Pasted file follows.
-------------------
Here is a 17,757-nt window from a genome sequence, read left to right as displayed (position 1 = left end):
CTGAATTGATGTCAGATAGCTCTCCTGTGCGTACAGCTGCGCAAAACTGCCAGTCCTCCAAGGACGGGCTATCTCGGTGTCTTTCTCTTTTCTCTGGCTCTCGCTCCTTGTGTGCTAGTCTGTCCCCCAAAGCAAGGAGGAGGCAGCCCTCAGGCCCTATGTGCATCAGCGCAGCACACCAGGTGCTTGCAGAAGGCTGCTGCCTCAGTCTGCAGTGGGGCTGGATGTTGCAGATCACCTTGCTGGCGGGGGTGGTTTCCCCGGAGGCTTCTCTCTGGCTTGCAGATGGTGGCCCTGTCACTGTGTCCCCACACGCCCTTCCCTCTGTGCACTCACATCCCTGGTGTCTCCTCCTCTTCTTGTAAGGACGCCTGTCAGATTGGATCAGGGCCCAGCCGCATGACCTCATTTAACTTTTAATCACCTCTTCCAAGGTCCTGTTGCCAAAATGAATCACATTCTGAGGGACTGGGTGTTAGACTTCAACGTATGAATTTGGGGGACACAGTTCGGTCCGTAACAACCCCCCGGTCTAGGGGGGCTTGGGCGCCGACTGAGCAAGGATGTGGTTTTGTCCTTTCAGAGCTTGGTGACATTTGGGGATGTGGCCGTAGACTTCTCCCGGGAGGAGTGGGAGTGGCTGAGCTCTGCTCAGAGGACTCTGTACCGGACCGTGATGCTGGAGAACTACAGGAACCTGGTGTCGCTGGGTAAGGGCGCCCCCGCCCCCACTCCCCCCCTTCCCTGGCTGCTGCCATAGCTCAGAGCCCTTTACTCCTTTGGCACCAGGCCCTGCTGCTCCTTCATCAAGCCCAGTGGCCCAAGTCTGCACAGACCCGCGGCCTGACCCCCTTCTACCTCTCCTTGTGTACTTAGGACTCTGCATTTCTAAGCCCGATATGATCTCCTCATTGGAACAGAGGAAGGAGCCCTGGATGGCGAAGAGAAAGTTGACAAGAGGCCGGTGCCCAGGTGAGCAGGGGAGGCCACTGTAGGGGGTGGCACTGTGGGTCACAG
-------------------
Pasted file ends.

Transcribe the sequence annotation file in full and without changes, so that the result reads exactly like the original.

Here is a 17,757-nt window from a genome sequence, read left to right as displayed (position 1 = left end):
CTGAATTGATGTCAGATAGCTCTCCTGTGCGTACAGCTGCGCAAAACTGCCAGTCCTCCAAGGACGGGCTATCTCGGTGTCTTTCTCTTTTCTCTGGCTCTCGCTCCTTGTGTGCTAGTCTGTCCCCCAAAGCAAGGAGGAGGCAGCCCTCAGGCCCTATGTGCATCAGCGCAGCACACCAGGTGCTTGCAGAAGGCTGCTGCCTCAGTCTGCAGTGGGGCTGGATGTTGCAGATCACCTTGCTGGCGGGGGTGGTTTCCCCGGAGGCTTCTCTCTGGCTTGCAGATGGTGGCCCTGTCACTGTGTCCCCACACGCCCTTCCCTCTGTGCACTCACATCCCTGGTGTCTCCTCCTCTTCTTGTAAGGACGCCTGTCAGATTGGATCAGGGCCCAGCCGCATGACCTCATTTAACTTTTAATCACCTCTTCCAAGGTCCTGTTGCCAAAATGAATCACATTCTGAGGGACTGGGTGTTAGACTTCAACGTATGAATTTGGGGGACACAGTTCGGTCCGTAACAACCCCCCGGTCTAGGGGGGCTTGGGCGCCGACTGAGCAAGGATGTGGTTTTGTCCTTTCAGAGCTTGGTGACATTTGGGGATGTGGCCGTAGACTTCTCCCGGGAGGAGTGGGAGTGGCTGAGCTCTGCTCAGAGGACTCTGTACCGGACCGTGATGCTGGAGAACTACAGGAACCTGGTGTCGCTGGGTAAGGGCGCCCCCGCCCCCACTCCCCCCCTTCCCTGGCTGCTGCCATAGCTCAGAGCCCTTTACTCCTTTGGCACCAGGCCCTGCTGCTCCTTCATCAAGCCCAGTGGCCCAAGTCTGCACAGACCCGCGGCCTGACCCCCTTCTACCTCTCCTTGTGTACTTAGGACTCTGCATTTCTAAGCCCGATATGATCTCCTCATTGGAACAGAGGAAGGAGCCCTGGATGGCGAAGAGAAAGTTGACAAGAGGCCGGTGCCCAGGTGAGCAGGGGAGGCCACTGTAGGGGGTGGCACTGTGGGTCACAG